Over the course of 37 years, Mary Ha has touched the lives of many students passing through our hallways, but does anybody know the real Mrs. Ha? I recently had the privilege to sit down and have an interview with her, and this is what I found.
Her desire to teach came to her in the fourth grade and was sparked by one of her own teachers.
“I’ve wanted to be a teacher ever since I was in the fourth grade,” Ha said. “I had a teacher named Sister Mary and she inspired me.”
The passion to be a teacher at such a young age naturally led her to a rigorous college career. Her love of learning led her to take a variety of classes in various schools and subjects.
“I went to SEMO and I started majoring in Math and Spanish as a freshman. Then I decided in the second half of my sophomore year that I needed another subject, so I decided to also major in French… and I just added on a German class,” Ha said. “ I went to SLU for a summer course, I took an online summer course with WashU, I took three more summer courses with Professional Development, and I took one graduate course at SEMO in Spanish Conversation.”
Her pursuit of advanced degrees was not an easy one, though. She encountered obstacles and had to put her education on hold temporarily until she was able to devote the required time and attention to a master’s degree.
“I started my master’s degree in Secondary Education with an emphasis in Math and Spanish. I was in my twelfth year, and I had three children by that time, as well as being nine months pregnant.” Ha said “My father was having strokes and had to live with us. So I was taking care of my father, taking care of my children and I remember being in a Spanish novel course and there was this novel I was reading that had flashbacks, flash-forwards and flash-sideways and I just couldn’t handle it with all that other stuff so I just stopped. A few years later I decided to go back and finish that up. But by the time I went back to start it again, what I originally chose as my degree was no longer an option, so that’s the story of why my master’s degree is in Natural Sciences.”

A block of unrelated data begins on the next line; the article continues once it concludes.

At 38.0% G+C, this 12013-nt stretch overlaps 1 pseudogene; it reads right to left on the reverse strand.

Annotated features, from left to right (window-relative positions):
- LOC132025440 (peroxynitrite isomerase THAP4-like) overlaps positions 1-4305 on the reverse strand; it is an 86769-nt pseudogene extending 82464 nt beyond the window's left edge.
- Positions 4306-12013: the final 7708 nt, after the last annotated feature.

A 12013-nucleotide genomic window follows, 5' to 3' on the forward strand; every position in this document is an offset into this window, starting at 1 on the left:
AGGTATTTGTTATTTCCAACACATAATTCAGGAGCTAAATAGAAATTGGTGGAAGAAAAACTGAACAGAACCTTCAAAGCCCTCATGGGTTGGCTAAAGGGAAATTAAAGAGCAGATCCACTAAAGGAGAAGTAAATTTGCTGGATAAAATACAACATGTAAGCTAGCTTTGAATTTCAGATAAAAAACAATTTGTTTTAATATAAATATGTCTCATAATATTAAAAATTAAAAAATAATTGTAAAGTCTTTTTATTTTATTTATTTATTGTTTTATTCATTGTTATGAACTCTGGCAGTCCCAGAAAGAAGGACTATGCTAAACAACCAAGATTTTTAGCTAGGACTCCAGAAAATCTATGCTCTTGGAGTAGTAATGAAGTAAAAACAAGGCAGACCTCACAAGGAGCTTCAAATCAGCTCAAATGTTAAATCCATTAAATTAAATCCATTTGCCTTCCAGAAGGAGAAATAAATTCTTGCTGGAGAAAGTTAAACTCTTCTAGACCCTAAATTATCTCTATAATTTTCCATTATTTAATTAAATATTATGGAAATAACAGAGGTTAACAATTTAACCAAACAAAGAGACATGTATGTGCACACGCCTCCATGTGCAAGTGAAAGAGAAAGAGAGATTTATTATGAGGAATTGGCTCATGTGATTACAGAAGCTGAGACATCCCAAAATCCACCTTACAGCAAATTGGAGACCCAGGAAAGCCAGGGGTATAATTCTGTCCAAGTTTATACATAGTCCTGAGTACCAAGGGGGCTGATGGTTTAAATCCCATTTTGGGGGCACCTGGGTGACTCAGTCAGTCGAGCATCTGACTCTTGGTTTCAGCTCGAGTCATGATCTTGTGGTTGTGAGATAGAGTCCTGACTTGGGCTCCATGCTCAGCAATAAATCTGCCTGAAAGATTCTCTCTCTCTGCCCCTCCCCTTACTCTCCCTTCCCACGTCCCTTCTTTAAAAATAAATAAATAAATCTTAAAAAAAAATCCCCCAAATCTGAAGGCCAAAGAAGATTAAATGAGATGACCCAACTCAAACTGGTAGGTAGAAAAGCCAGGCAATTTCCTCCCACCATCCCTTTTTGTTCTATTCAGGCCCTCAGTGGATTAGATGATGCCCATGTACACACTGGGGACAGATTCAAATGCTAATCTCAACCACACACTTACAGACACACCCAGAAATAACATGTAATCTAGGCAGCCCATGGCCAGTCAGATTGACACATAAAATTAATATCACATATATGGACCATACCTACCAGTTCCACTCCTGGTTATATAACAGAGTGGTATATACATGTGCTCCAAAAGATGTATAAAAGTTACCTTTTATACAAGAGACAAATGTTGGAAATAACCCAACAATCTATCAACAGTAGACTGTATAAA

Ha’s love of teaching transfers to her students as well.
“I consider my students to be my greatest achievements,” Ha said. “I’ve had so many wonderful students. Every year there’s someone amazing.”
Along with her students, she also absolutely adores her family.
“I love to talk with my grandchild over FaceTime,” Ha said. “The one child that has our only grandchild lives in Belgium.”
She wouldn’t have her grandchild unless she hadn’t met her husband, though.
“Back in 1975, the South Vietnam government fell to the communists, so refugees fled from Vietnam. My husband’s family was one of those families that fled,” Ha said “They happened to come to Cape Girardeau because they were sponsored by a church here in Cape. I was in my French class and the teacher from the English for Foreign Language came in and asked for a volunteer to help someone with their English. I raised my hand and my husband at that time spoke French like a Frenchman, and he spoke Vietnamese because it was his native language, but he did not speak English. So I raised my hand and the rest of it is history.”
Finally, when asked when she was going to retire, this was Ha’s response:
“I love teaching. I wake up in the morning and I am glad that this is where I go,” Ha said. “I don’t want to retire but it probably will get to the point someday when I can’t prove the theorems anymore, or I can’t remember the French or Spanish, so when I need to retire that’s when I’ll retire.”
By: Eve Jones ’23